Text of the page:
Zach Braff’s Kickstarter-funded second feature polarized
critics at Sundance in January and is likely to prompt a wide range of opinions
as it opens in theaters. I found it a very mixed bag, veering wildly from
strident, sitcom-style humor to genuine pathos. It doesn’t quite gel, but Braff
plays a trump card—the death of a parent—for all it’s worth and that tips the
The movie opens with what seems to be a fantasy sequence. In
voiceover, Braff explains that when he was a kid he and his brother saw
themselves as heroic spacemen—as he appears right now—but he’s come to realize
that perhaps they’re just ordinary people. This visual metaphor recurs
throughout the film, but I didn’t connect to it the first time and found it no
more resonant, or relevant, at the end. It’s followed by an off-putting
establishing scene at the family breakfast table, where a flurry of foul-mouthed
dialogue introduces the household “swear jar,” stuffed with cash.
Braff is an unemployed actor whose wife (Kate Hudson)
supports the family with a drudge job, while his father pays tuition so the two
kids can attend a Yeshiva and connect with their Jewish religion—for which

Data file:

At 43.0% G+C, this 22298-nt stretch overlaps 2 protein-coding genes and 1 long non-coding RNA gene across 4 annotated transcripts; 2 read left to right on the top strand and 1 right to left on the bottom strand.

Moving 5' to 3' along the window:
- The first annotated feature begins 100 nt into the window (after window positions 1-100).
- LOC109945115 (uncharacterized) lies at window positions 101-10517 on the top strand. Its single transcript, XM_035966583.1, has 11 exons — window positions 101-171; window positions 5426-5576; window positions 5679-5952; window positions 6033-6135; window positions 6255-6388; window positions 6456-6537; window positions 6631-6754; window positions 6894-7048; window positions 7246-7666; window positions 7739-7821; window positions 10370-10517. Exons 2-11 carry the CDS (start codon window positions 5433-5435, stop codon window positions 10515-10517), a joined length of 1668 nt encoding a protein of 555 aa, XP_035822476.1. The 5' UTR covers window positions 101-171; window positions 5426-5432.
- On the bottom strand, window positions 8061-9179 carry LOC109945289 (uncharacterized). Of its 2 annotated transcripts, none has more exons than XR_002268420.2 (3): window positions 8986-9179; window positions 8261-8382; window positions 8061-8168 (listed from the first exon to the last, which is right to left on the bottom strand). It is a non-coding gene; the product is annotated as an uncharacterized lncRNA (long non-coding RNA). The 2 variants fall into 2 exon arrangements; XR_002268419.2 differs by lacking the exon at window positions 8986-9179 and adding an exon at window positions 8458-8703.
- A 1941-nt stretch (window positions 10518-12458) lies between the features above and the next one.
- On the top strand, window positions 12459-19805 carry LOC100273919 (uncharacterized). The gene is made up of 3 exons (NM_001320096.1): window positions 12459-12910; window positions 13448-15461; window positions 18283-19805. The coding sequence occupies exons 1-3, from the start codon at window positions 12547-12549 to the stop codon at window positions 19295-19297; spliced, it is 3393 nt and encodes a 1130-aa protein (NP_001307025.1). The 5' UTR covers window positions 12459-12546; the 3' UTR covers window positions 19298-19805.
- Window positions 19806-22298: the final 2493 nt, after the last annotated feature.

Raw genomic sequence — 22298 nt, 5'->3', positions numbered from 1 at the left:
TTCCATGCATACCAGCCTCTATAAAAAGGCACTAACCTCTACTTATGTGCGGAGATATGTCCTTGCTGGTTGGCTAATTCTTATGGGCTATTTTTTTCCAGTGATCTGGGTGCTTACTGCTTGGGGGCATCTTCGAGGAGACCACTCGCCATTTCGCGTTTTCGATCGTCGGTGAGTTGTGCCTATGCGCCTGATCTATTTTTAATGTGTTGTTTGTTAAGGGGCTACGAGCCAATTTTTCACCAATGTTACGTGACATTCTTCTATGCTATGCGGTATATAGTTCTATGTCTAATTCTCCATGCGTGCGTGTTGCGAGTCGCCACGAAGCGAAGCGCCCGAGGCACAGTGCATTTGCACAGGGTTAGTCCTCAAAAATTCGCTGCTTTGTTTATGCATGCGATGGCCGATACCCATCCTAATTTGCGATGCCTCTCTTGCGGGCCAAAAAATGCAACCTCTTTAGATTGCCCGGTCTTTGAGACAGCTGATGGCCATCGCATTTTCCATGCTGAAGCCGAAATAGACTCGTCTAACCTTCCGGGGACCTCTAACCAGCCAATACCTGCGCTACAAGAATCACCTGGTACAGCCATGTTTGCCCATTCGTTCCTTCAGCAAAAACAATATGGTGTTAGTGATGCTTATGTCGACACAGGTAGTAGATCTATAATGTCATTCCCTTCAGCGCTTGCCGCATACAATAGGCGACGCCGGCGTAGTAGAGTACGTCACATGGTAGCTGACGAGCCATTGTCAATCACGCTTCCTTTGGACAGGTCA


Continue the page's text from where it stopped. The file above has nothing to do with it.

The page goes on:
Braff has no particular affinity. When Dad (Mandy Patinkin) reveals that he has
cancer and can no longer pay for school, he scolds his son for clinging to a
failed career and not taking care of his family. Then we meet Braff’s
hermit-like brother (Josh Gad), who lives in a trailer park with an impossibly
beautiful view of the Pacific coastline.
The brother character is inconsistent and underwritten, like
much of the movie. There are a number of loosely connected plot threads, some
of which pay dividends while others peter out. (Even a dog, who figures
prominently in the early scenes, disappears at a certain point.)
But when Braff focuses on the challenge of dealing with a
dying parent, and how that affects everyone in the family, including his two
impressionable children (Pierce Gagnon and Joey King), he hits pay dirt. The
best scene in the picture is a quiet, honest conversation between a weakened
Patinkin, in his hospital bed, and daughter-in-law Hudson. They reach a kind of
détente that (we sense) has been a long time coming.
The weight of this storyline trivializes almost everything
that precedes it. The loss of a parent also magically leads to solutions for
issues and crises facing Braff, his brother, wife, and children. If only life
were that simple.
If you’re a Zach Braff fan you may cut this film more slack
than I did. I was moved by the scenes involving the father, and his son’s
search for meaning and comfort, but as the film wound to a close I found myself
dissatisfied. Braff and his brother Adam, who co-wrote the screenplay, should
be applauded for attempting to deal with serious issues, but their seemingly
heartfelt effort would have benefited from greater discipline.